Eylesbarrow Tin Mine, Drizzlecombe Bronze Age ceremonial complex, a waterfall and a swim. 6 miles
Updated: Jun 23, 2020
I've not visited a great deal of the Moor in the Sheepstor area, something I intend to rectify. Whilst deciding where we should visit for fathers day this year, I happened upon a drawing of 'The Bone stone'.
Somewhere between the late Neolithic and early Bronze Age this Menhir was erected by our ancestors. It is 4.2 meters tall, weighs an estimated 6 tons and was somehow transported from Higher Hartor Tor which lies 1.25 km to the North East. It is the tallest standing stone on Dartmoor and would have been even taller in its day but was reset at a deeper depth in 1893.
I had to see it.
There is amazing archaeology all over Dartmoor, each place with its own fascinating history but the Neolithic and Bronze age sites interest me the most. Who were the people of Dartmoor thousands of years ago? Why did they erect stone circles, standing stones and stone rows and how? We can make educated guesses but no one really knows and this makes them even more enthralling.
We took to our trusty OS map and started to plan a route.
The more we looked, the more there was to see in the area and a little bit of research indicated that this would be a great family adventure.
We parked at The Scout hut car park SX 578 673 just East of Sheepstor village and walked up the path to Eylesbarrow Tin Mine. The 19th century mine opened in 1814 and continued until 1852. During this time several companies were formed to run the mine and most failed to make a profit. A large number of earthworks and structures relating to tin extraction and processing remain, including the first structure you come to which looks like a little house with a window. It is in fact, what is left of "Stamping mill number 2" where the mined ore was crushed and the "window" was the hole for its large axle.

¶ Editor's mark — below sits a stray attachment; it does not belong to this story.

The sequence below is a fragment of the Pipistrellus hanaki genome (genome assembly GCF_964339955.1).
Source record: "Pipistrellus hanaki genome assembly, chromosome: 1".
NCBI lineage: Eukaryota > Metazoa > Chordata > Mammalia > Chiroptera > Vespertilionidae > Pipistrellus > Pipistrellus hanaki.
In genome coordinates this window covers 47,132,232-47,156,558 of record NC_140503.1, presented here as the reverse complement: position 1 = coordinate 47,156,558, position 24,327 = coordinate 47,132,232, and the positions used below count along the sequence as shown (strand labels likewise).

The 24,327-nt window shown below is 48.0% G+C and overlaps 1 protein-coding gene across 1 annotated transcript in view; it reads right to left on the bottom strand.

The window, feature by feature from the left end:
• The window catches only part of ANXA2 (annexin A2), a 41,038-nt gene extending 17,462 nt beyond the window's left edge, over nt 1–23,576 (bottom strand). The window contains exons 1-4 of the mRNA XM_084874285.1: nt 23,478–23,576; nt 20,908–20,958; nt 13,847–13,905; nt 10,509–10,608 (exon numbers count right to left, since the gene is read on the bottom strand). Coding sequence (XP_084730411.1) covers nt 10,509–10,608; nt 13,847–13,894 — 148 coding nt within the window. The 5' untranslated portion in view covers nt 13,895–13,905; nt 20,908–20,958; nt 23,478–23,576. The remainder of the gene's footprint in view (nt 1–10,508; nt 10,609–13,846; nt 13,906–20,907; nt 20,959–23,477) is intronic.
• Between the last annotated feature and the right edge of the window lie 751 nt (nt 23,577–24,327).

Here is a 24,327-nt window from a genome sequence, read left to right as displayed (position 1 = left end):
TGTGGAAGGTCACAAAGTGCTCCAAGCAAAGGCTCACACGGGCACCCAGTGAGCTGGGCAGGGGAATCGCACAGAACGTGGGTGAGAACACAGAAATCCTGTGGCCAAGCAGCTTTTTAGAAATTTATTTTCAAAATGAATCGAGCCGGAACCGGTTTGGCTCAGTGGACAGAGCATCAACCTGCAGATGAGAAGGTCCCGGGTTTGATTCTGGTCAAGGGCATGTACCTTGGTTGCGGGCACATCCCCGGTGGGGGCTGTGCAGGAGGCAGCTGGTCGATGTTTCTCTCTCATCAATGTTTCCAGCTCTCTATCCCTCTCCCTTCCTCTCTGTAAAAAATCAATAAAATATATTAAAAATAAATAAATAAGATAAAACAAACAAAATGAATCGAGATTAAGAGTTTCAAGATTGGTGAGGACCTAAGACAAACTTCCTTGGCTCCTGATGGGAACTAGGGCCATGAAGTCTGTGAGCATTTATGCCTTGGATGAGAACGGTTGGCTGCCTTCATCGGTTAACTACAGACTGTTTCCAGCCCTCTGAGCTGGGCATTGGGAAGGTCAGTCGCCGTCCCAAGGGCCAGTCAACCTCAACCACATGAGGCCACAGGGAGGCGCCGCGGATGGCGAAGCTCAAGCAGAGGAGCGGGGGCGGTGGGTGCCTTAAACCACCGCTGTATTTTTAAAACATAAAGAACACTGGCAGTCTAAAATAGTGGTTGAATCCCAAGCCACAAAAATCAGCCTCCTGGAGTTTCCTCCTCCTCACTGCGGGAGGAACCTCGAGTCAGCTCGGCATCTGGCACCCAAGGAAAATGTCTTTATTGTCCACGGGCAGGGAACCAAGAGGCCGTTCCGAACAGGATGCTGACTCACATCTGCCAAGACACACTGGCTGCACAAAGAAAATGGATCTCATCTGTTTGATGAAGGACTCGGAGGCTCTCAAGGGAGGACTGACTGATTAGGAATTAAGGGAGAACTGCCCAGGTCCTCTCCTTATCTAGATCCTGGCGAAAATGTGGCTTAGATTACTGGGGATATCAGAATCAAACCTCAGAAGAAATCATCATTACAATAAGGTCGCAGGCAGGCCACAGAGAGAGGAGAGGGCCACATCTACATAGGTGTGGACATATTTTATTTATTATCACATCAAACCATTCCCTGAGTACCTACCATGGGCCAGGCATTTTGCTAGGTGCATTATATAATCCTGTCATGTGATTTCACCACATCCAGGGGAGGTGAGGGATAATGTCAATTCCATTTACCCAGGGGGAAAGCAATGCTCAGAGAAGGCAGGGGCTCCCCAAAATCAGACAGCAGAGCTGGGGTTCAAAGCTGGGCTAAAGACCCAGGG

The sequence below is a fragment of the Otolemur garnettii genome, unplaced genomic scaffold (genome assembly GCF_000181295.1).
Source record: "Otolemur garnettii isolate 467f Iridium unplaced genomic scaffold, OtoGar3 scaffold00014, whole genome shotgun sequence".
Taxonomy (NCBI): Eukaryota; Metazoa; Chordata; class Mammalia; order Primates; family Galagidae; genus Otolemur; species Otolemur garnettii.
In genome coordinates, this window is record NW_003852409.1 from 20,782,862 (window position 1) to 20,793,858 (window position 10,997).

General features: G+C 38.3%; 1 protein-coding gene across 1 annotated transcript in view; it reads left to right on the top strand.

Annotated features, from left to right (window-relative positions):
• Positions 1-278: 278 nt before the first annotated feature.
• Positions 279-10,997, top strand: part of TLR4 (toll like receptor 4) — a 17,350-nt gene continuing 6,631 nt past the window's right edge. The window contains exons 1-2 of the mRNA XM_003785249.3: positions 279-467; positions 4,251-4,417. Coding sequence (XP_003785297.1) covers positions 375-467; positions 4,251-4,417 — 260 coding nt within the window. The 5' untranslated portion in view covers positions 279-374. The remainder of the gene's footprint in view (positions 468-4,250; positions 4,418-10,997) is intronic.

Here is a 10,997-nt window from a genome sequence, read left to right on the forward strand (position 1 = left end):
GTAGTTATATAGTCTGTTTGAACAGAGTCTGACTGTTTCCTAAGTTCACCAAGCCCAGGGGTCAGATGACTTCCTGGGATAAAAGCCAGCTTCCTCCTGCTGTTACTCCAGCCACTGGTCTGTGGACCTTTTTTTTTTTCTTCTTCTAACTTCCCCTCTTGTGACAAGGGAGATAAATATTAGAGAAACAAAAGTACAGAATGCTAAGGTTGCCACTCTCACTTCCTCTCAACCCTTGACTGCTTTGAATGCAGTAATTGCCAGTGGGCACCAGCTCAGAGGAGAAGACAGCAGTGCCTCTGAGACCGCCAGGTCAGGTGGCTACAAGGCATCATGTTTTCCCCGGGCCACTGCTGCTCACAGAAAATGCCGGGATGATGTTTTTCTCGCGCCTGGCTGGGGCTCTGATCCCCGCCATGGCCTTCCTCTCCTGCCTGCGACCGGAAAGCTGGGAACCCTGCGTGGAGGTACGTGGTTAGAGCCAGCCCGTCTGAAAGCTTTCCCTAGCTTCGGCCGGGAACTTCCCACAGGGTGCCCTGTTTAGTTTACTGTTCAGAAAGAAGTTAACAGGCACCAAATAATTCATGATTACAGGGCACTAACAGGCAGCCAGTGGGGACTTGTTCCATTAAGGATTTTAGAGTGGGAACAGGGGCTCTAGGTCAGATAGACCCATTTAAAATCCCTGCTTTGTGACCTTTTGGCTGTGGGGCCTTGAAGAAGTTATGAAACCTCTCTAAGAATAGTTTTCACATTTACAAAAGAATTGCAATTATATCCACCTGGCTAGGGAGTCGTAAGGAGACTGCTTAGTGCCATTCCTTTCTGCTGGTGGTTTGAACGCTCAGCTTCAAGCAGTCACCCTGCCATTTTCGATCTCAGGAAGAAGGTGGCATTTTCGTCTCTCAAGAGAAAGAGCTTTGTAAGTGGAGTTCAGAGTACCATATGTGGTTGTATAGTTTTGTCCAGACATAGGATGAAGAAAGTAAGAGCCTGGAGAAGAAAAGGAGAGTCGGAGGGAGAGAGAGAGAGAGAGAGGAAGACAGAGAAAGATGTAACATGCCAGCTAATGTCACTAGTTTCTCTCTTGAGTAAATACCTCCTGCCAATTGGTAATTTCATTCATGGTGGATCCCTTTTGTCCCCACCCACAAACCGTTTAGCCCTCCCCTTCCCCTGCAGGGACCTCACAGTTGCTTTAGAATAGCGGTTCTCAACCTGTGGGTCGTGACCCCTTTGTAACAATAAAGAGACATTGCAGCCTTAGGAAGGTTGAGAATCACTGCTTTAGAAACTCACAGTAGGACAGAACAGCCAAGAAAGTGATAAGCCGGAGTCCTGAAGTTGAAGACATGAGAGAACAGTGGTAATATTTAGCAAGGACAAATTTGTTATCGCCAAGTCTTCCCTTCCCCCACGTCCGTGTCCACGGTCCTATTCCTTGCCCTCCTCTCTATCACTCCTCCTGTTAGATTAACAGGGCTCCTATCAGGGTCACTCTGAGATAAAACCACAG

From there we headed across to Higher Hartor and down to Drizzlecombe ceremonial complex SX 590 668 . This is where you'll find 'The Bone stone'. There are also other standing stones, stone rows and their associated cairns including Giants Basin which is huge at 22 m x 4 m.
I couldn't help placing my hands on the Menhirs and walking through the rows contemplating what they would have meant to the people of that time.
We were then supposed to cross the River Plym at the ford and walk up to Shavercombe waterfall but the water level was fairly high and the ford was waist deep in places. We headed back up stream and found some rocks we could cross on. This is always fun but I must warn caution if crossing this way. The rocks can be very slippery and sometimes it's safer to take off your boots, roll up your trousers and paddle across at a shallow point (as we discovered on our return). Shavercombe waterfall was worth the detour and looks like a fairy grotto. It's about half a mile up stream from the ford, keeping the brook on your left and following the track.
(found on the path to the falls)
We stopped for lunch here (remembering to take all our rubbish home with us of course)
it was picturesque and peaceful. Had the air temperature been warmer it would have been a lovely place for the children to play in the knee deep pool and sit under the cascading water.
After lunch we retraced our steps a little back towards the River Plym but headed uphill to see Shavercombe Tor and the Pillow Mounds (artificial warrens built to house rabbits, which were farmed for their fur and meat during the medieval and post-medieval period). Then down to the weir pool opposite Ditsworthy Warren house. This was when we needed to cross back over the river and decided it was easier to take off our boots and paddle across. There was much giggling as the water was cold and our eldest daughter had decided to wear tights which she kept on, later informing us that her socks were beneath her tights and that she would be having a squelchy walk from that point on.
The weir pool is also known as "The Warhorse pool" due to the houses recent use in the Spielberg film adaptation of Michael Morpurgos book. This pool is perfect for a swim and indeed three of the five of us stripped down to our swimwear and jumped in.
The golden water was clear and refreshing and the bottom of the pool was smoother than many similar places. It was bracing but the sun had made an appearance by the time we got out and the refreshing dip made for a very pleasant addition to our day.
Once we were all dried off we headed back towards our car Via the path that leads up to the Ditsworthy Warren House and decided to climb the small hill up to Gutter Tor on route. It was worth the climb as the view is very pretty and the Tor is another fun place to explore.
Once we'd finished pottering about on Gutter Tor we trundled down the hill and back to the car.
It was a lovely day out and we will definitely be visiting the area again as there are plenty more places to see marked on the map.